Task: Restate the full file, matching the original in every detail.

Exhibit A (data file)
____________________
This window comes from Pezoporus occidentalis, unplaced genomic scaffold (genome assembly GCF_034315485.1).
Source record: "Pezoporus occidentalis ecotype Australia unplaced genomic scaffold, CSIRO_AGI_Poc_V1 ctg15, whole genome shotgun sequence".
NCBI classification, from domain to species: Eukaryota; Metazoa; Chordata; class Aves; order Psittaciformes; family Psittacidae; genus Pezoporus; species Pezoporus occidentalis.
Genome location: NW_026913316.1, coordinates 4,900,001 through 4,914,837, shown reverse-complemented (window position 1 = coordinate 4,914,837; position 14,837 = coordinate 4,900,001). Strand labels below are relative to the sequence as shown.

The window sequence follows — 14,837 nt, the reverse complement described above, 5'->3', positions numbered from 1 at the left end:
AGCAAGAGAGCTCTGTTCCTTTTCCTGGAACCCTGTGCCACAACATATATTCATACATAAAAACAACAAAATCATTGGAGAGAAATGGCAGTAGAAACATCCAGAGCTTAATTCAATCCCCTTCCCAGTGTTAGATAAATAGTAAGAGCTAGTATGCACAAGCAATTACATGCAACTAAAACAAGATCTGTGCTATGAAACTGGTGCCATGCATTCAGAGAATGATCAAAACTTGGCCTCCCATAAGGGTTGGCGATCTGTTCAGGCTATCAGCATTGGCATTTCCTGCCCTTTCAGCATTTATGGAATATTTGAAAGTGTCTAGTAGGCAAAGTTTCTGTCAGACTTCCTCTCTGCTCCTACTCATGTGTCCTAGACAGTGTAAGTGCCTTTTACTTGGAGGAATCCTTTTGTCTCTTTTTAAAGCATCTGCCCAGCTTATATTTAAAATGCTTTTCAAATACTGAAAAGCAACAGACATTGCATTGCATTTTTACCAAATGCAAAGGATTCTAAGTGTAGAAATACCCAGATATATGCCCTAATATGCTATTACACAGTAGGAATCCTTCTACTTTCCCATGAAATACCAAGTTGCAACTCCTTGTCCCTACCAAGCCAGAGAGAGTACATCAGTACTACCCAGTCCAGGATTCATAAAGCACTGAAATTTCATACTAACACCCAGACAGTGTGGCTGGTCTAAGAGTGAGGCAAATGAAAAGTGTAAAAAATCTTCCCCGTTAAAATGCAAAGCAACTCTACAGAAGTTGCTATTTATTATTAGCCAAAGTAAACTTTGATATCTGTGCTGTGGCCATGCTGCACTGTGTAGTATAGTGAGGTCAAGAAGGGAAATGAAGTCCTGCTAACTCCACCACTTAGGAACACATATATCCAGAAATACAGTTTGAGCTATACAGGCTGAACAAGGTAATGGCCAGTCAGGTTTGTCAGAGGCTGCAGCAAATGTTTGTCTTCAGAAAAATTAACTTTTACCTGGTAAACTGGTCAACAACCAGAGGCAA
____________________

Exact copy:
This window comes from Pezoporus occidentalis, unplaced genomic scaffold (genome assembly GCF_034315485.1).
Source record: "Pezoporus occidentalis ecotype Australia unplaced genomic scaffold, CSIRO_AGI_Poc_V1 ctg15, whole genome shotgun sequence".
NCBI classification, from domain to species: Eukaryota; Metazoa; Chordata; class Aves; order Psittaciformes; family Psittacidae; genus Pezoporus; species Pezoporus occidentalis.
Genome location: NW_026913316.1, coordinates 4,900,001 through 4,914,837, shown reverse-complemented (window position 1 = coordinate 4,914,837; position 14,837 = coordinate 4,900,001). Strand labels below are relative to the sequence as shown.

The window sequence follows — 14,837 nt, the reverse complement described above, 5'->3', positions numbered from 1 at the left end:
AGCAAGAGAGCTCTGTTCCTTTTCCTGGAACCCTGTGCCACAACATATATTCATACATAAAAACAACAAAATCATTGGAGAGAAATGGCAGTAGAAACATCCAGAGCTTAATTCAATCCCCTTCCCAGTGTTAGATAAATAGTAAGAGCTAGTATGCACAAGCAATTACATGCAACTAAAACAAGATCTGTGCTATGAAACTGGTGCCATGCATTCAGAGAATGATCAAAACTTGGCCTCCCATAAGGGTTGGCGATCTGTTCAGGCTATCAGCATTGGCATTTCCTGCCCTTTCAGCATTTATGGAATATTTGAAAGTGTCTAGTAGGCAAAGTTTCTGTCAGACTTCCTCTCTGCTCCTACTCATGTGTCCTAGACAGTGTAAGTGCCTTTTACTTGGAGGAATCCTTTTGTCTCTTTTTAAAGCATCTGCCCAGCTTATATTTAAAATGCTTTTCAAATACTGAAAAGCAACAGACATTGCATTGCATTTTTACCAAATGCAAAGGATTCTAAGTGTAGAAATACCCAGATATATGCCCTAATATGCTATTACACAGTAGGAATCCTTCTACTTTCCCATGAAATACCAAGTTGCAACTCCTTGTCCCTACCAAGCCAGAGAGAGTACATCAGTACTACCCAGTCCAGGATTCATAAAGCACTGAAATTTCATACTAACACCCAGACAGTGTGGCTGGTCTAAGAGTGAGGCAAATGAAAAGTGTAAAAAATCTTCCCCGTTAAAATGCAAAGCAACTCTACAGAAGTTGCTATTTATTATTAGCCAAAGTAAACTTTGATATCTGTGCTGTGGCCATGCTGCACTGTGTAGTATAGTGAGGTCAAGAAGGGAAATGAAGTCCTGCTAACTCCACCACTTAGGAACACATATATCCAGAAATACAGTTTGAGCTATACAGGCTGAACAAGGTAATGGCCAGTCAGGTTTGTCAGAGGCTGCAGCAAATGTTTGTCTTCAGAAAAATTAACTTTTACCTGGTAAACTGGTCAACAACCAGAGGCAA